Still, Charles said the Court moving straight to a gun case on one of the key outstanding Second Amendment issues instead of taking a case with lower stakes shouldn’t be overlooked.
“That’s significant itself,” he said. “It tells those of us that are court watchers and Second Amendment watchers that the court wants to want to settle some of the big questions that are outstanding here.”
He noted the case was discussed by the justices three times in conference before being granted.
“I suspect that there was something hammered out of ‘alright, we have five justices who agree on something,'” Charles said. “Either the result in this case or the methodology for future Second Amendment cases. I have to think that there’s going to be a majority on at least one of those questions.”
Blackman said after four justices vote to take a case, what remains is to “haggle over” the question to be answered. The Court decided to limit the case to whether New York violated the plaintiffs’ Second Amendment rights by denying them a concealed carry permit instead of keeping the broader question of whether the Second Amendment generally protects the ability to carry a gun in public for self-defense. Blackman said the Court’s decision to rewrite the question was a bad sign for an expansive opinion from the Court.
“My optimism for a broad ruling lasted a grand total of 30 seconds until I saw that they granted a revised question,” he said. “Why did they do that?”
Leider said the framing could “fracture the conservative/originalist wing” over disagreements about whether Second Amendment protections extend not just to gun carry but specifically concealed carry. He said some of the conservative justices could follow in the recent footsteps of Ninth Circuit Judge Jay Bybee, a George W. Bush appointee, and find the historical record doesn’t support a general right for individuals to carry guns in public for self-defense. He said it was an open question how some of the more moderate conservatives on the Court could vote.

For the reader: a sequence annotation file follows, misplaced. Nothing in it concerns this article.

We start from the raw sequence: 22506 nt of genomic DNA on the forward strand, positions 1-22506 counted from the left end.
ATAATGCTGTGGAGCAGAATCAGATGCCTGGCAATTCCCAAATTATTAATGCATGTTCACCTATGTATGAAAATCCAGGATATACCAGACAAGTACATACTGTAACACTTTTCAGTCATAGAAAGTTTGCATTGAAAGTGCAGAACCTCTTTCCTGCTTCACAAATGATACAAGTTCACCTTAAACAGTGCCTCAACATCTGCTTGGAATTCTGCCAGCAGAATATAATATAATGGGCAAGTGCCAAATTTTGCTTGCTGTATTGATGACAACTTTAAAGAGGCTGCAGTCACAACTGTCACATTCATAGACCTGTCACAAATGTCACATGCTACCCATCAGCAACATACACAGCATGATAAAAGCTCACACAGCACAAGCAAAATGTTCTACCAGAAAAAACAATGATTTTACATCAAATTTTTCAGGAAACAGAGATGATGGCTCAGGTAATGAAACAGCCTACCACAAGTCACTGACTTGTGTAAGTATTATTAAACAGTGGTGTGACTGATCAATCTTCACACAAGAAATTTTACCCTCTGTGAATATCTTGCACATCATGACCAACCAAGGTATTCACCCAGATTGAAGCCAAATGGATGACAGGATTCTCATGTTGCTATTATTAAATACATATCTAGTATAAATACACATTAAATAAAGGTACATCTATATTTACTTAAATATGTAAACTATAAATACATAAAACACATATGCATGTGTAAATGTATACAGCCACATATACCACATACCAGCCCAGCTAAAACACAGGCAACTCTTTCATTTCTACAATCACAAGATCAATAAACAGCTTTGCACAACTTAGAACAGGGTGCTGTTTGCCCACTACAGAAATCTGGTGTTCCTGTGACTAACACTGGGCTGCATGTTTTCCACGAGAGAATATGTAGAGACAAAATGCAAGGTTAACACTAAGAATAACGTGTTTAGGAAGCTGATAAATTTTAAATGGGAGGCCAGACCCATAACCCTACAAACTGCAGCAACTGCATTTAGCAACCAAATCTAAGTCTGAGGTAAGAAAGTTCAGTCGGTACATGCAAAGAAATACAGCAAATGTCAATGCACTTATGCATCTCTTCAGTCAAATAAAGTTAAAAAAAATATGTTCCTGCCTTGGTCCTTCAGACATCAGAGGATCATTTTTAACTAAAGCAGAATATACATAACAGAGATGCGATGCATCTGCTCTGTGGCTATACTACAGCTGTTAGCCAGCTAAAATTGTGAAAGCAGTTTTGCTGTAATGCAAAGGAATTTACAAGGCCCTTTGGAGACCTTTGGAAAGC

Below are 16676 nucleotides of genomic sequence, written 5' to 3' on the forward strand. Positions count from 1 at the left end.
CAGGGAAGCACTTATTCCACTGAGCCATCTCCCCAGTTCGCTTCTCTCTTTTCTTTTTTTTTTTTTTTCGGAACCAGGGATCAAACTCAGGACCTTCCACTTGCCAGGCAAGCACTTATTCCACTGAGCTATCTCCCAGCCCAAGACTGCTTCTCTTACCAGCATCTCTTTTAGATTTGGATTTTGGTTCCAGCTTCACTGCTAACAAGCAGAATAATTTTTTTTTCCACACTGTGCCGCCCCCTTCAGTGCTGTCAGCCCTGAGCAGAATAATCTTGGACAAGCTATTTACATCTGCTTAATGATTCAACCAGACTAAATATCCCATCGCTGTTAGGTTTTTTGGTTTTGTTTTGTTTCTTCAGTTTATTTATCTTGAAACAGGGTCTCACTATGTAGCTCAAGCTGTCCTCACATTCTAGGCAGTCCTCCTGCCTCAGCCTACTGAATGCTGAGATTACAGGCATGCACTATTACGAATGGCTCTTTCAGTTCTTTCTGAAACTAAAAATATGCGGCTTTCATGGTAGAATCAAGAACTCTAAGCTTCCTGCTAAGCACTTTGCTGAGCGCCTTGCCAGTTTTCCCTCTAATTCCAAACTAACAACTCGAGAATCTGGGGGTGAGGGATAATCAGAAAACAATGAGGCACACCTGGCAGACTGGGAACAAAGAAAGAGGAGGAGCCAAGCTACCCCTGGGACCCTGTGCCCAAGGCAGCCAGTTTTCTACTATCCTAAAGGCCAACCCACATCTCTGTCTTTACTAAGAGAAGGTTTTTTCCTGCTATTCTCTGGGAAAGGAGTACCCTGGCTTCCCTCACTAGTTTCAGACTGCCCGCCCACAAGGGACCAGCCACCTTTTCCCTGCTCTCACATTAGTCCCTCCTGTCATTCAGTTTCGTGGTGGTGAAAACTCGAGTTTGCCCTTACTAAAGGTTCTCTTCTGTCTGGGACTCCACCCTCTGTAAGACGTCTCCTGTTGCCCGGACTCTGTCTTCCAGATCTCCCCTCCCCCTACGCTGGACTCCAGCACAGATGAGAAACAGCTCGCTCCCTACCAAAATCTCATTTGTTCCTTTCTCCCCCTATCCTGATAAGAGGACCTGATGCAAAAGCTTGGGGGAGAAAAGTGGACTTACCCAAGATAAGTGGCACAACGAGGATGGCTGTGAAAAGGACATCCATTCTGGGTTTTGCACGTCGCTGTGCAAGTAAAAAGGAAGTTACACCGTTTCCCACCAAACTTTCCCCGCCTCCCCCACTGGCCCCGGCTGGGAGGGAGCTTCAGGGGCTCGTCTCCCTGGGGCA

“Chief Justice John Roberts and Justice Brett Kavanaugh are more moderate, and there have been rumors that the Chief Justice blocked the conservatives from deciding this issue earlier with a threat that he would vote to uphold the restrictions on public carry,” Leider said. “Justice Samuel Alito is a former prosecutor from New Jersey, which has very strict gun control laws. Justice Alito’s background probably makes him sympathetic to strict gun control. Although Justice Alito voted to recognize a Second Amendment right to have a handgun in the home, it is quite possible that he will not want to vote to recognize a right to carry a concealed weapon in public.”
Charles said he foresees a clash between the conservative justices over how to even review the question in the case.
“We’ve seen Justice Kavanaugh advocating for the text, history, and tradition approach,” he said. “It’s not entirely clear that all of the conservative justices would be into a historical test like that. Justice Alito strikes me as one who maybe wouldn’t be all in on a test based on history.”
Blackman said it is possible the question change is not as significant as it appears at first glance.
“I can’t imagine Kavanaugh and Barrett flinch on this one, but maybe Roberts is trying to pull some stuff hoping he can make this action limited,” Blackman said. “Maybe none of this matters. Maybe, ultimately, this was just the liberals trying to throw a wrench in things, and then the conservatives will do whatever they want. That’s entirely possible.”
But he isn’t optimistic.
“I’ll believe it when I see it,” he said.